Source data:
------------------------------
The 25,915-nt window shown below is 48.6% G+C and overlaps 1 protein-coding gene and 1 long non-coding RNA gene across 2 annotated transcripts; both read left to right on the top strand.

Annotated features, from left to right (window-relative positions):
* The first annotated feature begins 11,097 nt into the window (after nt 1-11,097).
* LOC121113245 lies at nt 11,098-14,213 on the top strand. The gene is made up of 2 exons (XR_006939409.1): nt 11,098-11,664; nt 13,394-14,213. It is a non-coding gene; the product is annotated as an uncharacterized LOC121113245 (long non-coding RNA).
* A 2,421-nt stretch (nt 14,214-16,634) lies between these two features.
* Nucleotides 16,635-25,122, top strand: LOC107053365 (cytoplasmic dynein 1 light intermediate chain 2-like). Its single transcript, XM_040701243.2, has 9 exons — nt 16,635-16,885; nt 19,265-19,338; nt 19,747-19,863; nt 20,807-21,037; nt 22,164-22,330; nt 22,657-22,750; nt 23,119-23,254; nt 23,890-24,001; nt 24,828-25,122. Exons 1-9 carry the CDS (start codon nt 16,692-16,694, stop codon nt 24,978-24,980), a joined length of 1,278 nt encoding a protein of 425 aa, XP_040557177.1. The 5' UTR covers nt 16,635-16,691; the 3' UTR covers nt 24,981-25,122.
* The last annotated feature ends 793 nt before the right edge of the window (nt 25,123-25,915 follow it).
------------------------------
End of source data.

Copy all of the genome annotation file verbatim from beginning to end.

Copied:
The 25,915-nt window shown below is 48.6% G+C and overlaps 1 protein-coding gene and 1 long non-coding RNA gene across 2 annotated transcripts; both read left to right on the top strand.

Annotated features, from left to right (window-relative positions):
* The first annotated feature begins 11,097 nt into the window (after nt 1-11,097).
* LOC121113245 lies at nt 11,098-14,213 on the top strand. The gene is made up of 2 exons (XR_006939409.1): nt 11,098-11,664; nt 13,394-14,213. It is a non-coding gene; the product is annotated as an uncharacterized LOC121113245 (long non-coding RNA).
* A 2,421-nt stretch (nt 14,214-16,634) lies between these two features.
* Nucleotides 16,635-25,122, top strand: LOC107053365 (cytoplasmic dynein 1 light intermediate chain 2-like). Its single transcript, XM_040701243.2, has 9 exons — nt 16,635-16,885; nt 19,265-19,338; nt 19,747-19,863; nt 20,807-21,037; nt 22,164-22,330; nt 22,657-22,750; nt 23,119-23,254; nt 23,890-24,001; nt 24,828-25,122. Exons 1-9 carry the CDS (start codon nt 16,692-16,694, stop codon nt 24,978-24,980), a joined length of 1,278 nt encoding a protein of 425 aa, XP_040557177.1. The 5' UTR covers nt 16,635-16,691; the 3' UTR covers nt 24,981-25,122.
* The last annotated feature ends 793 nt before the right edge of the window (nt 25,123-25,915 follow it).